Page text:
As you're probably aware, by default when you install a package on a Debian or Ubuntu based system, if the package contains a service, that service will generally be enabled and started automatically when you install the package.

This is a problem for me.

I've found myself needing to manage templates for building LXC containers. There are several containers, each corresponding to a Debian or Ubuntu release. (There are also Red Hat-based containers, but they aren't relevant here.)


Occasionally I will find that the templates have a missing package or need some other change, so I will chroot into them to install the package. Unfortunately when I do that, I wind up with several copies of the package's service running!

By way of example, I found the templates didn't have a syslog daemon, so I installed one:

for template in /var/lib/libvirt/filesystems/{debian,ubuntu}*_template; do
    chroot $template apt-get install rsyslog

And promptly wound up with four copies of rsyslog running. Not to mention two copies of exim4. Oops!

I read somewhere (though I can't find it again now) that it's not supposed to start services when running in a chroot, but that clearly isn't happening here.

One potentially viable nasty hack calls for temporarily replacing the various commands which actually start services, such as start-stop-daemon and initctl, though this is a lot more work than I really wanted to do. If I have no other choice, though...

The ideal solution here would be for Debian-based systems to stop doing this crap, but failing that, perhaps an obscure or undocumented command line option for apt-get?

In case it wasn't clear, I really want to keep anything related to managing the templates outside the templates, if possible.

3 Answers 3


For debian you can do this with policy-rc.d. Here's one explanation:

A package’s maintainer scripts are supposed to only interface with the init system by means of invoke-rc.d, update-rc.d and the LSB init script headers... invoke-rc.d will, before taking its action, check whether /usr/sbin/policy-rc.d is executable, will call it with the respective service name and the current runlevel number on its command line and act according to its exit code. For example, a return value of 101 will prevent the planned action from being taken. This includes the automated start of the service upon package installation as well as the stop of the service on package removal and reduces the stop-upgrade-restart ritual during package upgrades to just performing the upgrade which might leave the old version of the service running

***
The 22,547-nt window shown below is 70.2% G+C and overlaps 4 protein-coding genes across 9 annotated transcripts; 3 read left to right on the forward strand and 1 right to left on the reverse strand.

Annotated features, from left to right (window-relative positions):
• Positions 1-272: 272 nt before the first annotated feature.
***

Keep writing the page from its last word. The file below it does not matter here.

Since you don't want any services to ever start, your policy-rc.d script can be simply

exit 101

This is the technique used by tools like pbuilder and Docker's mkimage/debootstrap.

Unfortunately, this technique does not work with Ubuntu chroots. Packages that integrate with the upstart init system call /usr/sbin/initctl instead of invoke-rc.d during installation, and initctl doesn't consult policy-rc.d. According to upstart's author the workaround is to replace /sbin/initctl with a symlink to /bin/true in a chroot. You can see this in mkimage-debootstrap as well, they do

dpkg-divert --local --rename --add /sbin/initctl
ln -sf /bin/true sbin/initctl
  • This seems pretty clean, though it also will have to be removed before creating a container from the template. Jan 15, 2014 at 17:14
  • 2
    Thanks for this. I may end up just having to rip off Docker's mkimage-debootstrap script, as they seem to have mostly solved this problem. Feb 9, 2014 at 22:40

You can do:

export RUNLEVEL=1
for template in /var/lib/libvirt/filesystems/{debian,ubuntu}*_template; do
    chroot $template apt-get install rsyslog

I haven't tested it with chroot, but it should work. At first it sets RUNLEVEL environment variable, so processes initiated by apt-get will not start any services, because they will "think" system is running in single mode. As environment is modified the way it may affect future commands, it is required to exit shell when modified environment is no longer needed, this is accomplished by exit command at the end. There may be some (rare?) packages that won't install properly in single mode (but AFAIK this should not be problem in most cases).

  • Is export RUNLEVEL=1 the important part here? What exactly does it cause to happen? Feb 6, 2014 at 17:01
  • @MichaelHampton I believe the RUNLEVEL environmental variable will provide the current run level. In this instance he's just overwriting it so any application will think it's running on 1. It's sort of "kludge" but should suffice.
    – WinkyWolly
    Feb 6, 2014 at 23:29
  • Added explanation to original answer. Basically this is what @WinkyWolly said.
    – DavisNT
    Feb 7, 2014 at 11:21
  • Unfortunately rsyslog happened to be one of the "rare" packages which blew up completely when trying to install this way. This may still be useful, though, so you can keep the upvote :) Feb 9, 2014 at 22:40

Now that Debian (and Ubuntu) uses Systemd as its init system, a clean way to disable units before their installation is by using the preset feature of Systemd. This use case is even explained in the Examples section:

Example 1. Default to off

# /lib/systemd/system-preset/99-default.preset
disable *

This disables all units. Due to the filename prefix "99-", it will be read last and hence can easily be overridden by spin or administrator preset policy.

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